such cultural elements. This kind of re-contextualization is established on a series of new terms, such as the critique on today’s societal values, consumer culture and even the meaning of art itself.
Another dimension of contemporary art, which the group manages to incorporate is the idea of duality, creating a contrast between two concepts or two aspects of something. Through their art, the two artists are calling the viewers to explore the archetypical binaries of, for example, love and hate, triumph and calamity, satiation and desire.

At the same time, and in relation to viewing FAILE in the spectrum of street art, more than anything the work of the duo is aimed to be participatory. As a true child of the 21st century’s art, which is welcoming the social interactions prompted by a work as its authentic content, this NY-based group is interested in the viewer’s engagement with the artwork. For these two artists, the physical products are as significant as their social effects. As a result, the work of McNeil and Miller establishes a field of activity in which the audience’s creative investigation is encouraged to take place. Using the words of the artists themselves, the artwork “gives a person the sense that it is there just for them. That they've stumbled across this great little gem amidst the chaos of daily life that can really speak to them. We try to build in a certain ambiguity that leaves the door open for the viewer to find themselves within the story.”
This relational character of the FAILE’s art corresponds and becomes amplified by their consistent travel and lack of a permanent studio until the mid-2000s. This resulted in the duo’s embracement and utilization of urban streets and, naturally, gave the produced work a “site-specific” character since public art inevitably adjusts itself to the location of the display.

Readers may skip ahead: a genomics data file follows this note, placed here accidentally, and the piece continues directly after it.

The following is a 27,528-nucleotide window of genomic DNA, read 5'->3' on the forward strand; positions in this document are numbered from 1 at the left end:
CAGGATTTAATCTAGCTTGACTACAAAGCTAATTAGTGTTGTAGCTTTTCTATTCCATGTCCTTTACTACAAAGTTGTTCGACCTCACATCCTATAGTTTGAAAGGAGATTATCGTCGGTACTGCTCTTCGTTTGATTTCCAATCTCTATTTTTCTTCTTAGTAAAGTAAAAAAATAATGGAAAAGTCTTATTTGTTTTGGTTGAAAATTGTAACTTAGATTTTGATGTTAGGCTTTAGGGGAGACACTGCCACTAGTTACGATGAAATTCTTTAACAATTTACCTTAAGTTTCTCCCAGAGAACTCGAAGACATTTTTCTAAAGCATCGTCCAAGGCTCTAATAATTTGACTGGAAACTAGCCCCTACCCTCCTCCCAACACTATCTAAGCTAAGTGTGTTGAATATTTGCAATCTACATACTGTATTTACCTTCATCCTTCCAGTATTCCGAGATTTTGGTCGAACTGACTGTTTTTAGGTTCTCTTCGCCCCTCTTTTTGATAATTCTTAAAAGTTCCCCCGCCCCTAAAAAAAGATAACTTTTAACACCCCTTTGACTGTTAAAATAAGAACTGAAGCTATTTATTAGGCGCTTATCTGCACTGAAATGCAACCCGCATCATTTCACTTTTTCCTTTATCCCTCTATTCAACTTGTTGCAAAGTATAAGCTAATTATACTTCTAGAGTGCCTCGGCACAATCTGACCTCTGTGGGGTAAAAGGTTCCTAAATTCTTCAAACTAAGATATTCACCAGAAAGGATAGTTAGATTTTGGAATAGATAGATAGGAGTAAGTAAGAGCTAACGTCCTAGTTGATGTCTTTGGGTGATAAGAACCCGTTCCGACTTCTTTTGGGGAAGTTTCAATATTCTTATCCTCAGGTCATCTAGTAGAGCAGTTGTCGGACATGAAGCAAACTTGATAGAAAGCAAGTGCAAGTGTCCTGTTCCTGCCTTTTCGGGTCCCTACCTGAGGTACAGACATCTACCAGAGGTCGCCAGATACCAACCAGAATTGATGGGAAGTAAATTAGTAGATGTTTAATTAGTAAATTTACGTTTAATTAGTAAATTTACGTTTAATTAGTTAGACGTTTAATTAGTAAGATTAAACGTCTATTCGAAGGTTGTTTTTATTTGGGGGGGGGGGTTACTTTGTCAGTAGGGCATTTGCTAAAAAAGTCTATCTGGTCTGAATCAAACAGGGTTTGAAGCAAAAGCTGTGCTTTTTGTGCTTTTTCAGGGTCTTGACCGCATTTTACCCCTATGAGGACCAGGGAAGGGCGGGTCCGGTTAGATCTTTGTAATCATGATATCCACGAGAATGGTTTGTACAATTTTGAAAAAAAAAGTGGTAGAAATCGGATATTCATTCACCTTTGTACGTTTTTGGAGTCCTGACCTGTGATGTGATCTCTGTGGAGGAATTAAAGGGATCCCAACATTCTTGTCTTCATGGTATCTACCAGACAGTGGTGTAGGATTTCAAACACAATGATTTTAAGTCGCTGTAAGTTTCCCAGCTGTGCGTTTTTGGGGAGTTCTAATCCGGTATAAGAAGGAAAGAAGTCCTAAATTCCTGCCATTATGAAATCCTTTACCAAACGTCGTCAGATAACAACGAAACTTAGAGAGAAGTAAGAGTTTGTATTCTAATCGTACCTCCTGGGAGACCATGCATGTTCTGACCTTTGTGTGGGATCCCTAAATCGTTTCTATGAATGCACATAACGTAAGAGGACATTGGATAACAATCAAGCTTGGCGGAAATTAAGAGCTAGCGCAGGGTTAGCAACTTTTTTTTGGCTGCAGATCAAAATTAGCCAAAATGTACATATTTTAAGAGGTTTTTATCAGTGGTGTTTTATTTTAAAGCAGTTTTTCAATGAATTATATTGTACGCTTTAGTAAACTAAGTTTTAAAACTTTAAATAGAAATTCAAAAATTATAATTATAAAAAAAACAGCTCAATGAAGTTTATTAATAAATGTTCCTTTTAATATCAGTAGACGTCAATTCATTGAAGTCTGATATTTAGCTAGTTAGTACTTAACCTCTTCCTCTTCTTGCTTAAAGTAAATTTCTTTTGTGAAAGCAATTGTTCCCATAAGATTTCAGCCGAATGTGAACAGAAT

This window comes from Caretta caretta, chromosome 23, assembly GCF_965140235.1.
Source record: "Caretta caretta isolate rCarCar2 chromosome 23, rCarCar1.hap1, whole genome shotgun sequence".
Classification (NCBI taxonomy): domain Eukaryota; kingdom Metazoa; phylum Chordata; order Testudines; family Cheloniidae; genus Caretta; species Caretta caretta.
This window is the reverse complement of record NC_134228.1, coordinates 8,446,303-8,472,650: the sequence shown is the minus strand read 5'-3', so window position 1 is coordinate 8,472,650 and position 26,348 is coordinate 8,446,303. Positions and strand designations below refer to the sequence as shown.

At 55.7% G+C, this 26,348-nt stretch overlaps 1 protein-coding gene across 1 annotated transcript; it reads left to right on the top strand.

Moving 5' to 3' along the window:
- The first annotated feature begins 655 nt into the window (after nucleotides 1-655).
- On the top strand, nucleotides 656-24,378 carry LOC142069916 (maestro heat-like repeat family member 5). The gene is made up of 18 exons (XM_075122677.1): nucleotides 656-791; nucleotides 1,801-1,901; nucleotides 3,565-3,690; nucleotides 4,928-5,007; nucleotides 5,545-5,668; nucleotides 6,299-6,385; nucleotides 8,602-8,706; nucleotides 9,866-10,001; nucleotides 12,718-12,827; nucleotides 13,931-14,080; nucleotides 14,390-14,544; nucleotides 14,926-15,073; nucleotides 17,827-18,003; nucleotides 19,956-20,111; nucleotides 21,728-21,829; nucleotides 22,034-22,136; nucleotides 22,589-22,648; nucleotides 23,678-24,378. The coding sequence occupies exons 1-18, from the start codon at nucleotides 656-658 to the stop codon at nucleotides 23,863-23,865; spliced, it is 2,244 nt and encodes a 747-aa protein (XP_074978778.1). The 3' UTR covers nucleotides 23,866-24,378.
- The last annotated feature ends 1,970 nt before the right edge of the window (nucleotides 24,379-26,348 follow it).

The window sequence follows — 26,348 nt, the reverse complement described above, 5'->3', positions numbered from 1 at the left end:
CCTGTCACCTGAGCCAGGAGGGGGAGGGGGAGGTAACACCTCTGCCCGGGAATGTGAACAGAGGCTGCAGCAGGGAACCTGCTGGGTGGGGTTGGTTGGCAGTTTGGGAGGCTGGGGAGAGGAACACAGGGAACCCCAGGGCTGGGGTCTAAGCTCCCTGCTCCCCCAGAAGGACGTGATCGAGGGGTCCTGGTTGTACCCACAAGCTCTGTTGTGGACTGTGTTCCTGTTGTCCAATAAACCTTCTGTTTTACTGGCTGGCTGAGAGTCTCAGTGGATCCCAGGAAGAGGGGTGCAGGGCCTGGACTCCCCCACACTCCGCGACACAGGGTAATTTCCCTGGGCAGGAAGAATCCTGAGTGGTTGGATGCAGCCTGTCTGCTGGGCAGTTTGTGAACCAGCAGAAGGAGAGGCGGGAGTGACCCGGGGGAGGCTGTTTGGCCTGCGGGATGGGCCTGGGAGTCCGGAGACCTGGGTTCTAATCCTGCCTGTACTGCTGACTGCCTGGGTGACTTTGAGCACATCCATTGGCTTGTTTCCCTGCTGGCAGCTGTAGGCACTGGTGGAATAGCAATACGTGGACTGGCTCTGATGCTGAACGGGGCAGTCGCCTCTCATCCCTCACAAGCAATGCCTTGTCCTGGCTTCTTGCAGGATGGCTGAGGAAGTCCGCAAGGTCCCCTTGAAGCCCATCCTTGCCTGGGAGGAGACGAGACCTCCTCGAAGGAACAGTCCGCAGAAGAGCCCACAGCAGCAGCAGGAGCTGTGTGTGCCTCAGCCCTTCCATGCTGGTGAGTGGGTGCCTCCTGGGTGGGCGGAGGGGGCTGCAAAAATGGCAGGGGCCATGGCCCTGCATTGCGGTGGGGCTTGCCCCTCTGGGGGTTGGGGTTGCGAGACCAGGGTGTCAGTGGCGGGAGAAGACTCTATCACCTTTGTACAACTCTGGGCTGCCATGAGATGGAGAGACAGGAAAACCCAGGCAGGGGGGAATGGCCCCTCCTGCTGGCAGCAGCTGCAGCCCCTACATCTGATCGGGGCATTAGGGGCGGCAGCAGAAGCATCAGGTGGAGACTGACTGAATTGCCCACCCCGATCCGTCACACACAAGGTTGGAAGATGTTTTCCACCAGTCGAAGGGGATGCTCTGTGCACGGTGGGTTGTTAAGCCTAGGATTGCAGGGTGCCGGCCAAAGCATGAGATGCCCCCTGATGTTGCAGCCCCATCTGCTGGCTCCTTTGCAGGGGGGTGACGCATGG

The world that FAILE has created emerges from a vast variety of materials and means, from canvases to grocery shop sign paper. The duo’s work exists on the borderline between art institutions and the outside world and, subsequently, the elite and the general public. The group manages to make, usually indirect, political comments, staying loyal to its street art roots and adopting anti-establishment trends, which take the form of reclaiming the urban environment, unsurprisingly, under the influence of punk-rock and hip-hop visual aesthetics. Once their artworks enter the public sphere, the viewer is invited to engage and interact with them. FAILE does not believe in a higher meaning or an absolute truth that exists outside of the audience’s perception, which eventually is encouraged to sculpt the meaning. The creative process jumps from one theme to the other, connecting everything in an intertextual delirium and, in the end, the audience takes the responsibility of interpreting it. This is, by itself, a revolutionary act of anti-elitism, since the meaning of the work can be now found in the mass’s reaction, placing FAILE in the spectrum of site-specificity and relational aesthetics.